ATHENS, Ohio (March 9, 2006) -- Ground was broken on Thursday, March 9, for the 20th Habitat for Humanity House in Athens County. The lot is located on W. Fourth Street in The Plains, Ohio. The Ohio University Coalition of Athens County Habitat for Humanity, the National Alliance on Mental Illness (NAMI Ohio), the Federal Home Loan Bank of Cincinnati (FHLB) and the Community Housing Improvement Program (CHIP) are sponsoring this build.
The Brigante family is scheduled to occupy the house by June 30. Robin Brigante is a 2005 Ohio University alumna who was rendered paraplegic after a car accident in fall 2004. Brigante earned her bachelor of specialized studies degree to become a drug and alcohol counselor. She will live in the house with her 20-year-old son, Treavis Poynter.
"Ohio University is committed to actively sharing our resources to improve the quality of life in southeastern Ohio," Ohio University President Roderick J. McDavis said. "We are especially proud to be involved in this build as we work to create a home for one of Ohio University's own, Robin Brigante, who has shown incredible strength as she earned her degree and displayed a distinct commitment to her education."
More than 20 interior architecture students from the university's College of Health and Human Services' School of Human and Consumer Sciences have developed floor plans for the build. Under the leadership of Associate Professor David Matthews, the students are part of the Design Group student organization, which initiated its partnership with Habitat for Humanity because of a desire to be active in community projects while learning directly from the design and construction experience.
The purchase of the lot was made possible by a grant from the CHIP program and an Ohio University employee, Jim Yute, and his wife, Maggie, who agreed to sell the property at below market value.
"We are all very appreciative of Jim and Maggie's generous contribution and all of the partners that have made it possible to provide a suitable home for Robin and her son," Athens County Habitat for Humanity President Mick Harris said.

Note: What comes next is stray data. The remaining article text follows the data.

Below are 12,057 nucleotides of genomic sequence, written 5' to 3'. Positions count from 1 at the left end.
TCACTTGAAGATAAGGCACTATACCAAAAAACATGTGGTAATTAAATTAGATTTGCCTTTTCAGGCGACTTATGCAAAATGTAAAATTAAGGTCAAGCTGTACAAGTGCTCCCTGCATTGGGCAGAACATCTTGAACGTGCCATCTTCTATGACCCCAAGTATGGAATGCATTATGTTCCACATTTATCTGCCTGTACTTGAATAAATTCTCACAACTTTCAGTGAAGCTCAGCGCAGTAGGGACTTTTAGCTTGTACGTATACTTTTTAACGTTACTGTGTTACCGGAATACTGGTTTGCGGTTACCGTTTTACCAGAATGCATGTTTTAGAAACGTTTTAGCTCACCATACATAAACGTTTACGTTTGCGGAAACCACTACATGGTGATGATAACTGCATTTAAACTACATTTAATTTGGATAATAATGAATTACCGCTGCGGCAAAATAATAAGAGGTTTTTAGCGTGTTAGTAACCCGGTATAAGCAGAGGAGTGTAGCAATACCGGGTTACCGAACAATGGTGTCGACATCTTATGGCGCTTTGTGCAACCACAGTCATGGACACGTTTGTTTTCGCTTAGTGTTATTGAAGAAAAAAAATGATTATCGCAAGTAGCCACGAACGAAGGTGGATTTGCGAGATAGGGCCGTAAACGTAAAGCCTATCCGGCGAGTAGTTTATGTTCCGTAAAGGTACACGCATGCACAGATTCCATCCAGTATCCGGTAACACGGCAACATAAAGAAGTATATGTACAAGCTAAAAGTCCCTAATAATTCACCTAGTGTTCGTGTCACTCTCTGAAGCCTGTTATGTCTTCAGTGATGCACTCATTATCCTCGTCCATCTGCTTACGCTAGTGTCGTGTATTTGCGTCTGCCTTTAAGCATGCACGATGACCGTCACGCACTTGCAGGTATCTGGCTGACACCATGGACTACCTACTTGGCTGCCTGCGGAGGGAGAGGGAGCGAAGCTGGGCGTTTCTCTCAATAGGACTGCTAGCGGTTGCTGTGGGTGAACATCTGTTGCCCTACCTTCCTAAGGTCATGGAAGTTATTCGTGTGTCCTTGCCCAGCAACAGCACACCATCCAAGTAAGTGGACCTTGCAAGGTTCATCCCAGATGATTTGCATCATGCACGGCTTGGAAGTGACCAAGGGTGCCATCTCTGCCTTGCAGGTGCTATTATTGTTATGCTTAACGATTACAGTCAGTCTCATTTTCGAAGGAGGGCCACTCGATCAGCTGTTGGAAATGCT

During the groundbreaking ceremony, McDavis, Harris and NAMI executives Terry Russell and Tom Walker offered remarks about the build.
More than 900 families in Athens County live in substandard housing, according to the Athens Metropolitan Housing Authority. A study compiled by the Habitat for Humanity in Washington, D.C., found that 38 percent of Habitat homeowners said their new Habitat home had a positive effect on the physical health of their children and 63 percent reported a positive change in their children's grades at school.
Habitat for Humanity is an ecumenical, nonprofit organization whose goal is to eliminate substandard housing by working in partnership with families to build safe, decent and affordable homes. Costs are kept low by using as much volunteer labor and donated materials as possible. To select future Habitat homeowners, the Habitat reviews an applicant family's need for a home, ability to repay a no-interest mortgage and willingness to partner with Habitat. The selected families are required to contribute hundreds of hours of "sweat equity" on their homes, by working side by side with Habitat volunteers on building-related projects such as construction and fund raising.
Each Habitat for Humanity home is sold to a family in need at no profit and at no interest. The cost of the home is then repaid by a no-interest mortgage over a fixed period of time. These payments are then recycled to build more houses in Athens County. Homes have been built in Athens, Coolville, Amesville, Nelsonville, Sharpsburg and Glouster. Nineteen homes have been built in Athens County since 1990.
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